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Copyright 2005, Board of Trustees, University
No. 41 August 5, 1968
Homest Lea 1 C
t^'^I -- ,.., ,--- i -.,.
Flies for the F9 generation should start emerging this week. These flies
will be located in our new quarters, thus in a safer location! Hopefully,
this will also cut down on the amount of walking--it is amazing how fre-
quently the needed item was always in the other building.
I think you will be interested in our marked fly data.
June 25 1 -1/8 mi
July 9 1 -1/8 mi
2o, 2? -1/8 mi
-1/2 mi 1i -5/8
10 -3/8 mi
1+ -3/8 mi
Thus of 40,000 flies released, we recovered 21 females and 4 males. In addition
to these, on July 23 we placed one McPhail trap at the release site and on the
30th collected one female and five males---more males than the 200 traps caught
during the entire period. During this trapping period we caught 13,395 "wild"
flies, 9696 females and 3699 males--or roughly, 2.6 females to each male. The
marked fly ratio is 5 to 1--not counting the flies captured at the release site.
Counting these, it is close to the wild population--2.4 to 1. It is also of
interest to note that 5 times as many flies have been caught in the combined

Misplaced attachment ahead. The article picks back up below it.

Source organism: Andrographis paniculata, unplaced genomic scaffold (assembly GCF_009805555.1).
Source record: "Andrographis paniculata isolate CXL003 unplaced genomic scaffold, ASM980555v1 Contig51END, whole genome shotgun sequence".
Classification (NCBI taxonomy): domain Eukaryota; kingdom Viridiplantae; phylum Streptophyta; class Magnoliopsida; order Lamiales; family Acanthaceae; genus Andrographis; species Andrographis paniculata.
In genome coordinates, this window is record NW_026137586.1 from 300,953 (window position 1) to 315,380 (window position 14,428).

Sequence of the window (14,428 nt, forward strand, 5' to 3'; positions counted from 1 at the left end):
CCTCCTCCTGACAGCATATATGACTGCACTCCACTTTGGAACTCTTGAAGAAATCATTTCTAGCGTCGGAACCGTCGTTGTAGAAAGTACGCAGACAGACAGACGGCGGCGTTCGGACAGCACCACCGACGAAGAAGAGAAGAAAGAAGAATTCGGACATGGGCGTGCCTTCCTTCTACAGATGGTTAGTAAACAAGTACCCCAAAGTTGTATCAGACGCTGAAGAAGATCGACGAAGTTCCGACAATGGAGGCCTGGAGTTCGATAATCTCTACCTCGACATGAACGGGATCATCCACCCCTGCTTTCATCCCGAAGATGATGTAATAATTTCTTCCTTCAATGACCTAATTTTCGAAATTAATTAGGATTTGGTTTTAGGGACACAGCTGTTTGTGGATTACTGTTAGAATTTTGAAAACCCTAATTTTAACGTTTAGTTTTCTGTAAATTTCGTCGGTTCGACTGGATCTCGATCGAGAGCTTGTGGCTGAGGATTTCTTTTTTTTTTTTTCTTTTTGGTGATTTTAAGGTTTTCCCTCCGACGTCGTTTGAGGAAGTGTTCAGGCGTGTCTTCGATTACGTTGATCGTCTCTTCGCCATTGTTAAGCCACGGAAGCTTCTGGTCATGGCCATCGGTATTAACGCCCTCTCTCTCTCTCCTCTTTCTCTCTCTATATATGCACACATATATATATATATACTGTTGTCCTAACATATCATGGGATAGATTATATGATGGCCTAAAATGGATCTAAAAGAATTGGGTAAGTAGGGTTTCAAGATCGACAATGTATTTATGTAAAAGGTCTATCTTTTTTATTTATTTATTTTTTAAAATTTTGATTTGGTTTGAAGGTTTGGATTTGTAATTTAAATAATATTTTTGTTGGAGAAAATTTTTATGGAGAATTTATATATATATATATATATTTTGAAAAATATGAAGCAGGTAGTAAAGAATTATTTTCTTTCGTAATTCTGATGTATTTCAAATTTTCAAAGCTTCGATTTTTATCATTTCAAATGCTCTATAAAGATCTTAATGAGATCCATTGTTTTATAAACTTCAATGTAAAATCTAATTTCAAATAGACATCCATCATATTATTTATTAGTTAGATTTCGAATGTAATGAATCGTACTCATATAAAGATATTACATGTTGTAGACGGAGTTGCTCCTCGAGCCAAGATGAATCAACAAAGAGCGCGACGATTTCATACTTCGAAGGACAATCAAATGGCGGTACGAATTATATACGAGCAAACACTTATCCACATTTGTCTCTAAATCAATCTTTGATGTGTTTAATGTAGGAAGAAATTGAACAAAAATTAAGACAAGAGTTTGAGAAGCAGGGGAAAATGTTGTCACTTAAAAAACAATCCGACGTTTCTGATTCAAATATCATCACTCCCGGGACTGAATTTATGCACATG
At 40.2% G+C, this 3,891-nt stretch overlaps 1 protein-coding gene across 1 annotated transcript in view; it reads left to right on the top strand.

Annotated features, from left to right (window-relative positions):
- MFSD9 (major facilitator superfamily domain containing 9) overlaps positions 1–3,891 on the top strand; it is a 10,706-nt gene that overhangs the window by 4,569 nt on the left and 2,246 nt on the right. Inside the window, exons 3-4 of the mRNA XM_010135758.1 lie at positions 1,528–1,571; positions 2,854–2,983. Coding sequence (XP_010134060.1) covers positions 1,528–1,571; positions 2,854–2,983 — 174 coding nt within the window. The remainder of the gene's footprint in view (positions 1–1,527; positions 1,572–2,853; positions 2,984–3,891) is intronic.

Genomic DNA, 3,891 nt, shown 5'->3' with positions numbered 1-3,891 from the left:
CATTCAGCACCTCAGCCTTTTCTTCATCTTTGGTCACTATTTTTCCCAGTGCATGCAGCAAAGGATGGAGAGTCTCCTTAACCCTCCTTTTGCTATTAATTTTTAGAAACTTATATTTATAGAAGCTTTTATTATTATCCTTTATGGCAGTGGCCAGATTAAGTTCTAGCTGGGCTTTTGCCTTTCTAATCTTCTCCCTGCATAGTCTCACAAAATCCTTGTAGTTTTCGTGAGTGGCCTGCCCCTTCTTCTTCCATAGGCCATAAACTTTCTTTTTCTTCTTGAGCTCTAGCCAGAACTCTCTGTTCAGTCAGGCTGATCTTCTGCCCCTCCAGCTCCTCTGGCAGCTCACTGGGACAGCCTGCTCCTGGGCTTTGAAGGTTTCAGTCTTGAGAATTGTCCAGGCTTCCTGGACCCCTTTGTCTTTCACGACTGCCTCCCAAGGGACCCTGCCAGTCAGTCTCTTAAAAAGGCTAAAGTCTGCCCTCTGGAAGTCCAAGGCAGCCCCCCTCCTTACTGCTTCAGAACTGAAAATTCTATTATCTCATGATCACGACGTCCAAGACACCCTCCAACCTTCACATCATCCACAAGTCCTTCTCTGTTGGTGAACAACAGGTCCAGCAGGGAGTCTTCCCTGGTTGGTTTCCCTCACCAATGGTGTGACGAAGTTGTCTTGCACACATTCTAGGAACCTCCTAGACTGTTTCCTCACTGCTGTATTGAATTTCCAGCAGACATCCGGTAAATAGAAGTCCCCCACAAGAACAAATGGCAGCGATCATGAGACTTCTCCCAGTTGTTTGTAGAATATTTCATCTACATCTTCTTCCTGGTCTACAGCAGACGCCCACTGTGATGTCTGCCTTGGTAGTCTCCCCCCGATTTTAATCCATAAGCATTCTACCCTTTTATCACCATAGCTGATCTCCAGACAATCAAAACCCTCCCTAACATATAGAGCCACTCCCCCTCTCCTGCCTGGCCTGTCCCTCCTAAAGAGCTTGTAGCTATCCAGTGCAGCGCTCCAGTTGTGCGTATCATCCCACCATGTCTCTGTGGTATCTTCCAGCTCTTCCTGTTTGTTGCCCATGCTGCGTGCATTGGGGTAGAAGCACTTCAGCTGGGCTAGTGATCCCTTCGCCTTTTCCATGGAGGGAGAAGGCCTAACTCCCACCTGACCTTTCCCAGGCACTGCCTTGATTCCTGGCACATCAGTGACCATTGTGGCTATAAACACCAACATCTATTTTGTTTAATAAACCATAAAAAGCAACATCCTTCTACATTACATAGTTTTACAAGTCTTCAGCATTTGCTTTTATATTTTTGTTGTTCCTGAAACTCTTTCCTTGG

south and east quadrants as in the combined north and west. As you may know, our
prevailing winds are from the southeast. Our wild population has been remarkably
uniform--6,444 caught in the north-west quadrants and 6,951 in the south-east.
CARIBBEAN FRUIT FLY MONTHLY RESEARCH REPORT, [. .
R. M. Baranowski, Entomologist SEP 27 1 S3
Sub-Tropical Experiment Station
U~~~c~d Fl idn
1- -1/4 mi
10 -1/8 mi 1I -3/8 mi
- 2 -
I'm not sure what a lot of this means, but some of it was certainly surprising
and I'm not ready to start speculating.
Ue have a series of cages in operation now to evaluate the effect various
male-female ratios have on egg viability. The results are only from the past
month and a single series of cages so are decidedly preliminary. Our ratios
varied from 0.25 males to 1 female to 4 males to 1 female. It appears that
as you decrease the number of males below 1:1 you get a corresponding decrease
in viability. At 1:1 or 2:1 the viability is highest but then drops at 4:1
but not as low as 1:4. I think the important thing here is that our rather low
egg viability is very likely not due to a lack of mating, but rather some other
factor such as food or light.